The Betchuana woman is extraordinarily fertile. She is not content with her natural colour, but paints her face and body with almazarron dust dissolved in water, as well as a preparation made of the juice of olorosas plants. Men also practice this anointment, and both sexes, after bathing, anoint themselves with a layer of tuetano and animal fat to make their skin supple. The dress of Cafre people is made from the same animals thay they hunt, usually adorning their left arm and their ears with rings of ivory or copper. The principal food of the Cafres is milk, which is taken from almost wild cattle [?]. They hunt large birds, and are addicted to tobacco. The Betchuanas abhor fish. Their drink is limited to fresh water; however they are not displeased by the brandy (aguardiente) that Europeans sell to them. The Betchuanas are vigorous and not lacking in intelligence. Eager to learn, they pester foreigners with thousands of questions; the facility of their memory is demonstrated by the ease with which they retain and pronounce [new] words that they hear.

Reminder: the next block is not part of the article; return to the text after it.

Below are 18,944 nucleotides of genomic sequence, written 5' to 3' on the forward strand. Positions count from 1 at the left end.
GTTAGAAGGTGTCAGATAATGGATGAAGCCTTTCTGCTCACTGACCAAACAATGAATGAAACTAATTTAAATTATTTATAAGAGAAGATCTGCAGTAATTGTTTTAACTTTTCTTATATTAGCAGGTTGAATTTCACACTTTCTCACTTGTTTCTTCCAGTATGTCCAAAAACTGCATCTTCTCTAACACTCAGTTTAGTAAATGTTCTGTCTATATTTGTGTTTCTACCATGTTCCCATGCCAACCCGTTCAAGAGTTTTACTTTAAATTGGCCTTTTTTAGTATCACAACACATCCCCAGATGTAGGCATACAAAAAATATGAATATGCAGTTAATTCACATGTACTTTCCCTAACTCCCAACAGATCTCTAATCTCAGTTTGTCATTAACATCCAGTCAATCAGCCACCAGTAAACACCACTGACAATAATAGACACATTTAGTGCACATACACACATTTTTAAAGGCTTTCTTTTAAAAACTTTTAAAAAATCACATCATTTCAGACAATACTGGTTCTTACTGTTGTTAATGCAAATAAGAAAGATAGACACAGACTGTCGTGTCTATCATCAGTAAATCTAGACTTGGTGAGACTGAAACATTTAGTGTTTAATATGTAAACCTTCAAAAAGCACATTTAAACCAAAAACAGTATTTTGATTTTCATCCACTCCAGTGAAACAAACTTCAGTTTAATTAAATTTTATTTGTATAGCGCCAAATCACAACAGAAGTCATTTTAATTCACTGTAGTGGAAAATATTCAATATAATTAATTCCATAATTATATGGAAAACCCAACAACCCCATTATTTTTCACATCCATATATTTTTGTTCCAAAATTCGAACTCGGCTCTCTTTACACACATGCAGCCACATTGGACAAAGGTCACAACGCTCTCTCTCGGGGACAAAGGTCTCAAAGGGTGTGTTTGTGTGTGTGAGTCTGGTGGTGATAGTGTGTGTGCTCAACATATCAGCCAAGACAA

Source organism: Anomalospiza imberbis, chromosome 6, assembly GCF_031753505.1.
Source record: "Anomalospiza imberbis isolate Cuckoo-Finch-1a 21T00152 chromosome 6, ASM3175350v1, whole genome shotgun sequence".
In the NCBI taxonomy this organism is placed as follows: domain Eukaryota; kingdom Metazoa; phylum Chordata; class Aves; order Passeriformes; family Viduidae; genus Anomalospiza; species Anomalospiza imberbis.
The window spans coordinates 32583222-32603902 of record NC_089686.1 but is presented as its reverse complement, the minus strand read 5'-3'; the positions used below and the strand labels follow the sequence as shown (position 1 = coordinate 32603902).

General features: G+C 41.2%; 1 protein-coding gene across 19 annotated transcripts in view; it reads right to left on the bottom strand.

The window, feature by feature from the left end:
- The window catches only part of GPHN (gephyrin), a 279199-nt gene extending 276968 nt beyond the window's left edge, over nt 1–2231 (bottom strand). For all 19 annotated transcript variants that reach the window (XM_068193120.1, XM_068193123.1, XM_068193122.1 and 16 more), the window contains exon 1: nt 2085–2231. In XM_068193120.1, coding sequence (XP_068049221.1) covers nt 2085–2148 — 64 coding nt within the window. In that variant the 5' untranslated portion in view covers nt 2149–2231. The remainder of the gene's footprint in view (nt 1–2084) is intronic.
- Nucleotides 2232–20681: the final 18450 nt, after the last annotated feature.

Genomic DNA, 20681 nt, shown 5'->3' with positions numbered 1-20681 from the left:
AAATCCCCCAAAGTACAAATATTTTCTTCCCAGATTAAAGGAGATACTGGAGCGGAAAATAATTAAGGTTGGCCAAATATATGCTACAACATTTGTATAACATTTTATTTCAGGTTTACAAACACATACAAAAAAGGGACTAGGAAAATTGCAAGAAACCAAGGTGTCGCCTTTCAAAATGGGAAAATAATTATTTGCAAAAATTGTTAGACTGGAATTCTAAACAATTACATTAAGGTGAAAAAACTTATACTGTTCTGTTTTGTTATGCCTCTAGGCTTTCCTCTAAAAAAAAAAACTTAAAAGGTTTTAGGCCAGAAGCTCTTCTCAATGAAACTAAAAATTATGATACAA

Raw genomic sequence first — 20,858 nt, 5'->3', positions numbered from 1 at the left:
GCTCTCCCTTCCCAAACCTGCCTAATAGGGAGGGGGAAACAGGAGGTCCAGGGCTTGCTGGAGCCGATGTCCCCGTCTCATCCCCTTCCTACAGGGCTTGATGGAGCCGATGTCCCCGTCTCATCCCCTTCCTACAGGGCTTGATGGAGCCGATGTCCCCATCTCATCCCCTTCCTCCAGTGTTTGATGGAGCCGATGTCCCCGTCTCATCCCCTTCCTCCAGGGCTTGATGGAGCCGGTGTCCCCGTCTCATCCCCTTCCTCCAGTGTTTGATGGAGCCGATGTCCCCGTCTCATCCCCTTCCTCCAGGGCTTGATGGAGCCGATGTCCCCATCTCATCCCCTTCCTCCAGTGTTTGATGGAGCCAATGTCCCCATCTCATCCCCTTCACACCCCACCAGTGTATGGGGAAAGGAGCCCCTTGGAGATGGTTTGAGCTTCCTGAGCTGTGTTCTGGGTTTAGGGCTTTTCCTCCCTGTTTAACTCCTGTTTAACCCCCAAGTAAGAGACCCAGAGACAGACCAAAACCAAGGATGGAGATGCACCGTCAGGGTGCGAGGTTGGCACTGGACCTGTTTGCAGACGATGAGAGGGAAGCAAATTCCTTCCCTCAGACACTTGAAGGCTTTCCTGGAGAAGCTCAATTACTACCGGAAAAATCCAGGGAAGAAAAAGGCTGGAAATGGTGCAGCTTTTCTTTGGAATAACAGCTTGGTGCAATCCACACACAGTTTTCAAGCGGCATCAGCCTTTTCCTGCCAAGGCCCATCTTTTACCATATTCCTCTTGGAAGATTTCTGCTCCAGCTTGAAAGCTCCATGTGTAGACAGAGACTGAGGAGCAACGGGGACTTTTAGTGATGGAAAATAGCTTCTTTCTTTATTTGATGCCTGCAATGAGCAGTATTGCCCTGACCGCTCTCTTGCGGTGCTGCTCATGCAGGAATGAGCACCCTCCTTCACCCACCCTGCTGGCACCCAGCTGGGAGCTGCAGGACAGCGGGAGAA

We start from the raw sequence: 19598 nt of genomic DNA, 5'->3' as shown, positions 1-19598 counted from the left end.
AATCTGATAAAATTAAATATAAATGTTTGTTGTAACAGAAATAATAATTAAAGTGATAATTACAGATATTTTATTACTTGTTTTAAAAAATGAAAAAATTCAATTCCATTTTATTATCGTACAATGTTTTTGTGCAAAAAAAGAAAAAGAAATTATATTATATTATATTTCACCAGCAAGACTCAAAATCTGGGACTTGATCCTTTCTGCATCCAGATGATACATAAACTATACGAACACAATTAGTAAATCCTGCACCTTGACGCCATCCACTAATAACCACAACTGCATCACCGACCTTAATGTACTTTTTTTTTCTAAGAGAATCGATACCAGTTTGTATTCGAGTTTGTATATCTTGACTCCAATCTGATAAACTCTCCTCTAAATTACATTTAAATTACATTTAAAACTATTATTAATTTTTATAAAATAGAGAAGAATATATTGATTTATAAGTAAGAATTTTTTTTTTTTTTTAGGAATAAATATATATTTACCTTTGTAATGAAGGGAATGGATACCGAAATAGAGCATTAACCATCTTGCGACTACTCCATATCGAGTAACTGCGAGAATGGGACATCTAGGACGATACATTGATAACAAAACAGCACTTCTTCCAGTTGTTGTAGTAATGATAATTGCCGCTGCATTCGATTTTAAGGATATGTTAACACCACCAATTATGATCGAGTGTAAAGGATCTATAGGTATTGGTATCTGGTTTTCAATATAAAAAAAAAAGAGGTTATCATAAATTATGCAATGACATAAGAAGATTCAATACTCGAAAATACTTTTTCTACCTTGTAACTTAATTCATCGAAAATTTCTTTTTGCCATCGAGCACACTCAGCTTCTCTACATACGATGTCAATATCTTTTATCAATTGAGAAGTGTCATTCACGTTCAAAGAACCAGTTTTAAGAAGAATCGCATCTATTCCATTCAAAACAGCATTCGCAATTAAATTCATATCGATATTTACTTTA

[pp.88-89]
Cafres believe in a superior and invisible Being; they conduct rituals including the circumcision of boys, the blessing of cattle, and the prediction of fortunes. They have no writing; their arithmetic is limited to counting on the fingers. The Betchuanas divide the year into thirteen months lunar, and distinguish the planets from ordinary stars. The Betchuanas, aficionados of music, spend the whole nights singing and dancing to rough instruments of little harmony.

[PARA ON MISSIONARIES]

"The famous and interesting specimen which is included in our anthropological collection -the only one in the world- comes from one of the four branches of the "cafre" family"... (cafre: according to the Spanish dictionary by María Moliner, it refers to the peple of an area located in the South East of Africa; in popular Spanish, it is still used to talk about someone wild or savage)..who lives at the West of the Southerner Africa. This wide area is 1.100 km. Lenght from North to South, and 400 from East to West, having its borders in the General Captaincy of Mozambique, the Indian Ocean, the "Hotentocia", the Cape of Good Hope and some lands inhabited by almost unknown people".